Most "tung oil" finishes aren't...they are mostly linseed oil with a little bit of tung. Many (most?) also have varnish. _______________

I fear I do not follow you. Are you saying the dark one was so dark that the application of the oil obscured the wood? To "look beneath the surface" did you scrape off the oil? If yes to either then I bet $$ to doughnuts that the dark one also included pigment (AKA stain). Also that you put it on too heavily and/or didn't wipe the excess off. _______________
Some facts...
1. Finishes color the wood because they wet it. The wetter it is, the more the wood pops. Anything with oil in it pops the wood more than water based products. Or lacquer.
2. The difference between an oil finish and a top coat finish is resin. The most commonly used resins for wood finishing are polyurethane and alkyd. Phenolic sometimes. In fine arts, they still use copal, damar and others.
3. If a finish has resin in it it is going to form a top coat although it may be a very thin one; I'm thinking of the so-called "oil finishes" that tell you their miracle product "actually hardens the wood" DUH...that's because it has resin in it.
4. There are three types of oil: animal, vegetable and mineral. Forget animal oils, they become rancid. Mineral oils NEVER dry, just sit there sucking up dust.
Vegetable oils can be catagorized as drying ot non-drying. The non-drying ones have the same affinity for crud as mineral oil.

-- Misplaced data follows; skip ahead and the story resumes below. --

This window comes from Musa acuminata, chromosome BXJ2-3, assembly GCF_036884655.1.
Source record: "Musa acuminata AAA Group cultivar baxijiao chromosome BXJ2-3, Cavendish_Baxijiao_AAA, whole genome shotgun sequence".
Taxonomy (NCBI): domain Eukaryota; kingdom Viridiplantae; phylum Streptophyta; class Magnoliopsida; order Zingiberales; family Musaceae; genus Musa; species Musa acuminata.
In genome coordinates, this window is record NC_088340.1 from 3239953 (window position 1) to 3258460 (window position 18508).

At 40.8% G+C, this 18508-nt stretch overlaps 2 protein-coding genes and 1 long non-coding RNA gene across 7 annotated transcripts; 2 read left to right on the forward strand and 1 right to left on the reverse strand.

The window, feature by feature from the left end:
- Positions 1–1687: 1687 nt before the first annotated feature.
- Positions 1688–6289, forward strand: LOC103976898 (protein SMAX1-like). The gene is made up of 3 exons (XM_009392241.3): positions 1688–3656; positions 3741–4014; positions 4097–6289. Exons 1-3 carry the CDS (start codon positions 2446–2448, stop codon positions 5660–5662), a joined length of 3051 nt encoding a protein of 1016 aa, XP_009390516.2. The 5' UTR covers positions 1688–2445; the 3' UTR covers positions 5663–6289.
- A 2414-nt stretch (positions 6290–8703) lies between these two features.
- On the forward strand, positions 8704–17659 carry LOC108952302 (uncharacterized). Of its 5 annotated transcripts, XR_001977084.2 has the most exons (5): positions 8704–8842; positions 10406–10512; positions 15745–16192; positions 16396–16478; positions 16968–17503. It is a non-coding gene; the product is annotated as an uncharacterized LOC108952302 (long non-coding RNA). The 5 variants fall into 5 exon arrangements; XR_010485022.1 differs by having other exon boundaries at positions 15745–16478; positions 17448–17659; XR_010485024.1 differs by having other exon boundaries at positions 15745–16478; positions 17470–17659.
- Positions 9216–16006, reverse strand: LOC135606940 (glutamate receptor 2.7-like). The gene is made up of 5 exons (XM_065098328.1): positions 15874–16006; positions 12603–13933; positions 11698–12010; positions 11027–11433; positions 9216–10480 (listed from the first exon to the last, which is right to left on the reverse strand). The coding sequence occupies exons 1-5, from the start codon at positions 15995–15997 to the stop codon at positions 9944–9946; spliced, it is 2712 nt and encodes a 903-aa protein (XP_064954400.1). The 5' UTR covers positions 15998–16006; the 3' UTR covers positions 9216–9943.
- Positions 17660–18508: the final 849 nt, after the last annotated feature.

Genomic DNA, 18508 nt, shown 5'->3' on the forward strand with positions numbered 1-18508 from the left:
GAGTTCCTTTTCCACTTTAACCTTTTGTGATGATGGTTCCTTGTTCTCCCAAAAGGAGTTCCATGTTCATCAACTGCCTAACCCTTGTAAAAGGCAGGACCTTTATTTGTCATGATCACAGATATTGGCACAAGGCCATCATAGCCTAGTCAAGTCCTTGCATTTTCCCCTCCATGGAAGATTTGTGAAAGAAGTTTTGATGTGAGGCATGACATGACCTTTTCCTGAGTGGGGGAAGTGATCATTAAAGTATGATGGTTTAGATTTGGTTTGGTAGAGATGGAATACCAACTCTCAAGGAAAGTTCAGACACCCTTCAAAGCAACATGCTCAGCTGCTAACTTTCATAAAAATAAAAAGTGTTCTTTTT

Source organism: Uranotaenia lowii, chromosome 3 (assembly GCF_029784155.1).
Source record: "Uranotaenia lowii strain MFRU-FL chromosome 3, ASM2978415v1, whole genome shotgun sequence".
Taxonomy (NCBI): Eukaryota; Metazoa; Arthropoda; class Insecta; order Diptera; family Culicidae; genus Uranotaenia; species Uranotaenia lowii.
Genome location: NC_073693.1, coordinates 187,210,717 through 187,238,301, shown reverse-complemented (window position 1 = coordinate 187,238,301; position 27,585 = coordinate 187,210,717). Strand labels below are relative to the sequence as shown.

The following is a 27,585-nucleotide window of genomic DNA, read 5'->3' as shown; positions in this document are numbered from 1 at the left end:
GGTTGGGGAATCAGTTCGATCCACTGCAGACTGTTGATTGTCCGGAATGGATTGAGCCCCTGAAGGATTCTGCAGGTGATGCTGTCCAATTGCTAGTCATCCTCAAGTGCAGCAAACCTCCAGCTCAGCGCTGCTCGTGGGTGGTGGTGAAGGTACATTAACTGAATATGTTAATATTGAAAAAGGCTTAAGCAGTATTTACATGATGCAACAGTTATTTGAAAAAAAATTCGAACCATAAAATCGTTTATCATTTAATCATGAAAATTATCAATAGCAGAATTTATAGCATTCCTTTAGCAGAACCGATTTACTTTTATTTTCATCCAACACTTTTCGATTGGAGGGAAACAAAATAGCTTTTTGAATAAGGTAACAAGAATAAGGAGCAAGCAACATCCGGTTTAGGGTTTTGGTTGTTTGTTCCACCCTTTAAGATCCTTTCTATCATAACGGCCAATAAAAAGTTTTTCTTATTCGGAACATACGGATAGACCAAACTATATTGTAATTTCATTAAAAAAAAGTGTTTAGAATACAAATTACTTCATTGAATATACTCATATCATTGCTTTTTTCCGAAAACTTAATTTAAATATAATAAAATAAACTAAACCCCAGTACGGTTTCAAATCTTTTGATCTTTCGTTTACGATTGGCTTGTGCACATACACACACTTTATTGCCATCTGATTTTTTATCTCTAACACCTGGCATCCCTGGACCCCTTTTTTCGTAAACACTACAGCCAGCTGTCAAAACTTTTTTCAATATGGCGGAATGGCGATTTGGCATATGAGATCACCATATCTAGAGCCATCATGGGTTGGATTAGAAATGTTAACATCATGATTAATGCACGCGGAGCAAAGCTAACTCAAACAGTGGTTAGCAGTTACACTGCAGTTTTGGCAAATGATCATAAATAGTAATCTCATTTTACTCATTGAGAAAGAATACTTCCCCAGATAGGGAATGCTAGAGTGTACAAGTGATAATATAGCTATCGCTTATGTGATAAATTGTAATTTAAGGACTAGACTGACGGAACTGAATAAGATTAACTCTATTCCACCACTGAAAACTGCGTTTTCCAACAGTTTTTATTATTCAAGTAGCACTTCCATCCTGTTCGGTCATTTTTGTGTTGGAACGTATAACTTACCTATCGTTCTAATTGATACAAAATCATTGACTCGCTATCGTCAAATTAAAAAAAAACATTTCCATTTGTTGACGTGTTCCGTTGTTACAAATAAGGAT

There are two commonly used vegetable oils that dry: tung and linseed. Linseed has two flavors: raw and boiled. The boiled linseed generally has metallic dryers added to promote curing; however, it doesn't HAVE to have them added as there are other (more expensive) ways. Boiled linseed oil is food safe after it dries. Raw linseed oil eventually dries but slowly; that's why it is used to make putty.
Linseed oil becomes quite dark (reddish-brown) over time. On dark wood, that darkening isn't particularly noticeable. It *can* be on light wood...how noticeable depends upon how much oil is actually in/on the wood. The finer the wood is sanded (within reason) the less oil will be trapped in the scratch marks. I have some poplar trays and the like in our kitchen drawers that were only sanded medium - 120 or 150; they started off light but are now a darker than teak, almost as dark as oak. The same thing is true with stain...the finer the wood is sanded, the less apparent the stain will be.
5. Some finishes - oil or top coat - may contain assorted other things. Like wax. Or talc or silica to reduce sheen. Even stearates to promote sanding.
6. Manufacturers of finishes almost never tell you what is in them. That is because they are combining common, relatively inexpensive materials into a "miracle finish" that they peddle for big bucks. Their hype goes way beyond hyperbole.
7. I repeat what I said originally. On the woods you named...
"There won't be a nickel's worth of difference among the oils. The varnish will add its own color (if oil based) as will the shellac...more coats, more color. On the woods you mention color from varnish/shellac will be slight."
--

dadiOH